Basalt High School Principal David Schmid doesn't usually tuck flowers behind his ear, but agreed to do so while cycling in last fall's homecoming parade.
Basalt High School Principal David Schmid doesn\ Credit: Courtesy Kara Williams/RFSD

The principal of Basalt High School thinks the school’s greatest strength also may be its greatest challenge: diversity.

Dave Schmid has been principal at Basalt High for three years and an educator for 44 years. He will leave his current job at the end of this school year to return to school leadership consulting and spend more time with his family, which includes two daughters and nine grandchildren.

Leaving Basalt High isn’t easy for Schmid because he believes it’s a unique and special place with an unusual mixture of students.

“The strength of the school is the diversity, which brings a richness to our school,” he said. “It’s also one of the challenges, to bring all those different students together, seeing their differences as a positive thing and then providing the rigor for all those kids to achieve what they want to achieve.”

When he spoke to Aspen Journalism, Schmid was in Denver with 50 children in grades nine through 12, all of whom are “English-language development” students and some of whom had just arrived from El Salvador.

“A lot of these kids have never been to a big city before, and I doubt they’ve ever been to a museum,” Schmid said as the kids enjoyed the swimming pool. “I know they’ve never been to a big aquarium.”

The following day, the group was scheduled to visit the Downtown Aquarium, where they would perform squid dissections, among other activities. The field trip was, of course, an exciting, outside-the-classroom experience, but Schmid believes the very act of attending Basalt High gives students a revealing glimpse of the outside world.

“We got 26 new students this year, mostly from Latin America and most of those from El Salvador,” he said.

View of Basalt High
Credit: Christine Capasso / Aspen Journalism

Student diversity

Roughly 360 students attend Basalt High School, 60 percent of them Hispanic and 36 percent Anglo, according to the Roaring Fork School District website. Some of those kids come from households with two college-educated parents and a six-figure annual income. Other students live in crowded trailers in one of the midvalley’s various mobile-home parks and just recently escaped the violence and crime of El Salvador.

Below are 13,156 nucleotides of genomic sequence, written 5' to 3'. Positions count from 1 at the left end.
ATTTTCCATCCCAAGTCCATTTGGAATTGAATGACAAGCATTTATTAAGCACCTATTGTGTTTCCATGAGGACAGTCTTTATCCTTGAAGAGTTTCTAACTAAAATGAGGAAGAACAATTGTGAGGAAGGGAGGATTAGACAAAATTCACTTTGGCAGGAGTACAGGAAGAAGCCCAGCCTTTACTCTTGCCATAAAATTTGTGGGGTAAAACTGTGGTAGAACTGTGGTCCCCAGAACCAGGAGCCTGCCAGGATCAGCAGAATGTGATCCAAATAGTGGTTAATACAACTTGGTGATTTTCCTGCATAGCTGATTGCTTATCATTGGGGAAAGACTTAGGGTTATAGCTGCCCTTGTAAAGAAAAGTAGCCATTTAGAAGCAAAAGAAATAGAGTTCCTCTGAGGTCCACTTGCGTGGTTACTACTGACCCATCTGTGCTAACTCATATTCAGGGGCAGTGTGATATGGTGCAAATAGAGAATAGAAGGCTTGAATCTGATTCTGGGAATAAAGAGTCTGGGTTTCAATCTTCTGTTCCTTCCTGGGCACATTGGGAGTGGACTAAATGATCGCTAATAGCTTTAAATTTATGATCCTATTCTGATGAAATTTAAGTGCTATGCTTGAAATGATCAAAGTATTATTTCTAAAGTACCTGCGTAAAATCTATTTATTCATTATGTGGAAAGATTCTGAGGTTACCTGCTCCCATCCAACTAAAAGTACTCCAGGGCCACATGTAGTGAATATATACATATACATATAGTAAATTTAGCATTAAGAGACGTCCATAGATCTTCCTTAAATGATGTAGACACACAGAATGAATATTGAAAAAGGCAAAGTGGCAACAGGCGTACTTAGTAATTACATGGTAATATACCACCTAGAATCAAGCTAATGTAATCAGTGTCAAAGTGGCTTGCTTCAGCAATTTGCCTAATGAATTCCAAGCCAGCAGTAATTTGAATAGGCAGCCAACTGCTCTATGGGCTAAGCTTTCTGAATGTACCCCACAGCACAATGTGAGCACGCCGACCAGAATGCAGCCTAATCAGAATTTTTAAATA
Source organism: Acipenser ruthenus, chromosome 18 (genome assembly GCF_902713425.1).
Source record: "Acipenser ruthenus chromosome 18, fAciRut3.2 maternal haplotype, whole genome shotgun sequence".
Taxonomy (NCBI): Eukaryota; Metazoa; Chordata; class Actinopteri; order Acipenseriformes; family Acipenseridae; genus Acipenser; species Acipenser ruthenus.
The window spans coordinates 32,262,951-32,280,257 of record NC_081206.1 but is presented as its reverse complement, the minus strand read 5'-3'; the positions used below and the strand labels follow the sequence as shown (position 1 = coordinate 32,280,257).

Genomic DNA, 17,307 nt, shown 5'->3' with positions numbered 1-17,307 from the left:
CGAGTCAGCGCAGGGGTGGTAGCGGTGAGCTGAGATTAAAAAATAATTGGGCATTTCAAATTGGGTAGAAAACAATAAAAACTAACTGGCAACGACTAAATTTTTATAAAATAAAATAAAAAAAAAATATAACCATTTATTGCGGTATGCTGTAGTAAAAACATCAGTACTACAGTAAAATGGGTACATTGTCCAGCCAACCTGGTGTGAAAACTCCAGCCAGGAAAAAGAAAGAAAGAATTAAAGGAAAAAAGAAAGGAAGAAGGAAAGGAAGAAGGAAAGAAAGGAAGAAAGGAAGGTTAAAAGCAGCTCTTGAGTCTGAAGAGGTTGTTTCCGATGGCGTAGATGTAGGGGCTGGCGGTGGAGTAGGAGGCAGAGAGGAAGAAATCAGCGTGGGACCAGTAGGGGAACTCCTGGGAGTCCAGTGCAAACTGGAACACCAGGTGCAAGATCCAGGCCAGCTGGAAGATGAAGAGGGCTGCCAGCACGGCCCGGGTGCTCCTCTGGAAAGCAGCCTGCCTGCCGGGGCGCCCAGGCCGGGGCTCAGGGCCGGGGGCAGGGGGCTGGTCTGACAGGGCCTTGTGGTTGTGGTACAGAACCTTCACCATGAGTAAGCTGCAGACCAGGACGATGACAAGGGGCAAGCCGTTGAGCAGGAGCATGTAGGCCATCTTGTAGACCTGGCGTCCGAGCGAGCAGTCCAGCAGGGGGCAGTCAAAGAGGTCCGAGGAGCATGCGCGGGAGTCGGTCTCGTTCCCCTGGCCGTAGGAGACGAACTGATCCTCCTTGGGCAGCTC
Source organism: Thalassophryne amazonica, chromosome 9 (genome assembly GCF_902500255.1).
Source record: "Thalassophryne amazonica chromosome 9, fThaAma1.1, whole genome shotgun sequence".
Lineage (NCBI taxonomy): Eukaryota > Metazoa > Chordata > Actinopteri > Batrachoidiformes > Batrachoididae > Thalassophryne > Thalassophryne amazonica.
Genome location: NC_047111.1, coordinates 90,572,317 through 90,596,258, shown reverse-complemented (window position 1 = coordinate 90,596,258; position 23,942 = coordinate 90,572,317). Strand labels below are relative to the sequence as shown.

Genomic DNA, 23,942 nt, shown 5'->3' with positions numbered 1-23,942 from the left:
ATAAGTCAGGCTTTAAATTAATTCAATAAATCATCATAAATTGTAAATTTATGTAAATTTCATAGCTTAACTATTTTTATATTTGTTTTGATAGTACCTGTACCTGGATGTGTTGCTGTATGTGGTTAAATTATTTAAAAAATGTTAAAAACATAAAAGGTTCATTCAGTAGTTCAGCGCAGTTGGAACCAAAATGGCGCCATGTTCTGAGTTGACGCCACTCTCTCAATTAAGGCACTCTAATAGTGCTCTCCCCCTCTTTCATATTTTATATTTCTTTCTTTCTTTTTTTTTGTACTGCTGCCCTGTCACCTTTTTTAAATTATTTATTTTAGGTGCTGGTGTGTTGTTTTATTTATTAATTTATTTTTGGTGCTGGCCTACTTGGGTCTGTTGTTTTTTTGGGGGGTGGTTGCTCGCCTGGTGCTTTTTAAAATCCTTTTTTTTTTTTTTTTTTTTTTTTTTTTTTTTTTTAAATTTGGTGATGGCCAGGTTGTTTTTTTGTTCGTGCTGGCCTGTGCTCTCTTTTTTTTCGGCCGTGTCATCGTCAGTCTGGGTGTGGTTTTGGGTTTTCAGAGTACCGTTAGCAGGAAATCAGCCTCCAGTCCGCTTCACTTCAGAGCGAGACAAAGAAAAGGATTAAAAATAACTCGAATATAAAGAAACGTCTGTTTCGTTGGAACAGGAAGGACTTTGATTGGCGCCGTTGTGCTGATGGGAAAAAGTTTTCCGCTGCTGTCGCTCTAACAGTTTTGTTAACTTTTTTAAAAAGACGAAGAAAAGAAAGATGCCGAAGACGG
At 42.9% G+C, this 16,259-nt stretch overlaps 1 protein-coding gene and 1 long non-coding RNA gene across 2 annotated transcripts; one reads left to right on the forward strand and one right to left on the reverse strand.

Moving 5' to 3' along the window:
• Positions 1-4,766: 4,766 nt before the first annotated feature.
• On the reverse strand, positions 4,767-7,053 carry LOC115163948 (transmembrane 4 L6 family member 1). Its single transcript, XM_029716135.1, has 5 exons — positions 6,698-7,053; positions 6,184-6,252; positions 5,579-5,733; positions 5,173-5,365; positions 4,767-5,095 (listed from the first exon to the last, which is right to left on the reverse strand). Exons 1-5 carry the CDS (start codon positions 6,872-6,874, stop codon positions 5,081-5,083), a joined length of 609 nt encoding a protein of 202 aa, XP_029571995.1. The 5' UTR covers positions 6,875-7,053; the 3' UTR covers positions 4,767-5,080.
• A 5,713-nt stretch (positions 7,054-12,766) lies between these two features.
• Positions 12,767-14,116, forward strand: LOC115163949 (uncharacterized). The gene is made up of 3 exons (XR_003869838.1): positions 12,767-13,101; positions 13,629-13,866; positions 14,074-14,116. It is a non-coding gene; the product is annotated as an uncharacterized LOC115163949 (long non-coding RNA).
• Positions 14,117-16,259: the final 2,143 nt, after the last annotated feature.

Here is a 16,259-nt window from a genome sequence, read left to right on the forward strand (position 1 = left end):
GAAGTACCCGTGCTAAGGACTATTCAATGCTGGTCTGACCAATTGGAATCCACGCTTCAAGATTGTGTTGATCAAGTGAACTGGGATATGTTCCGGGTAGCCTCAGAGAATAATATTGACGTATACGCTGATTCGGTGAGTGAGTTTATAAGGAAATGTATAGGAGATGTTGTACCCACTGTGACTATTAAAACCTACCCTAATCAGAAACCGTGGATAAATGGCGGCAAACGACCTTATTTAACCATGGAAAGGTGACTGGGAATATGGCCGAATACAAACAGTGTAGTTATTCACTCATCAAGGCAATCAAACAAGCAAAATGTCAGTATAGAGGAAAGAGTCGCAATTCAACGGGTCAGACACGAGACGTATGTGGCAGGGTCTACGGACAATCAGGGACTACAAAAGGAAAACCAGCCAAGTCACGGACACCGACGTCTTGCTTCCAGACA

Taking this diverse group and creating a school culture isn’t easy, but Schmid feels the staff has made great strides in recent years. He’s also proud that more Basalt High School students, especially those from families without a college-going ethos, are looking beyond high school to college and/or careers.

“High school isn’t enough anymore if you really want to develop a career,” he said. “The biggest thing is making all the kids feel worthy. These first-generation kids — sometimes they don’t even think about (college), so our job is to make them feel worthy.”

Basalt High School college and career counselor Elizabeth Penzel agrees, and she gave Schmid credit for promoting that forward-looking culture at Basalt High School. She encourages students to explore all possible post-high school options, which can range from full-time work to four-year college, with a lot of other work, travel and educational options between.

“Because our population is so diverse, the big push for about half these kids is just to get them to think about college,” Penzel said. “I want the kids to know they have a choice.”

Schmid announced his departure in March, so the Roaring Fork School District has ample time to find his replacement. District officials are conducting a nationwide search and have stated that staff members, students and parents will have opportunities to interview candidates and provide feedback.

Aspen Journalism and The Aspen Times are collaborating on education coverage. This story was published in the newspaper on May 11, 2015.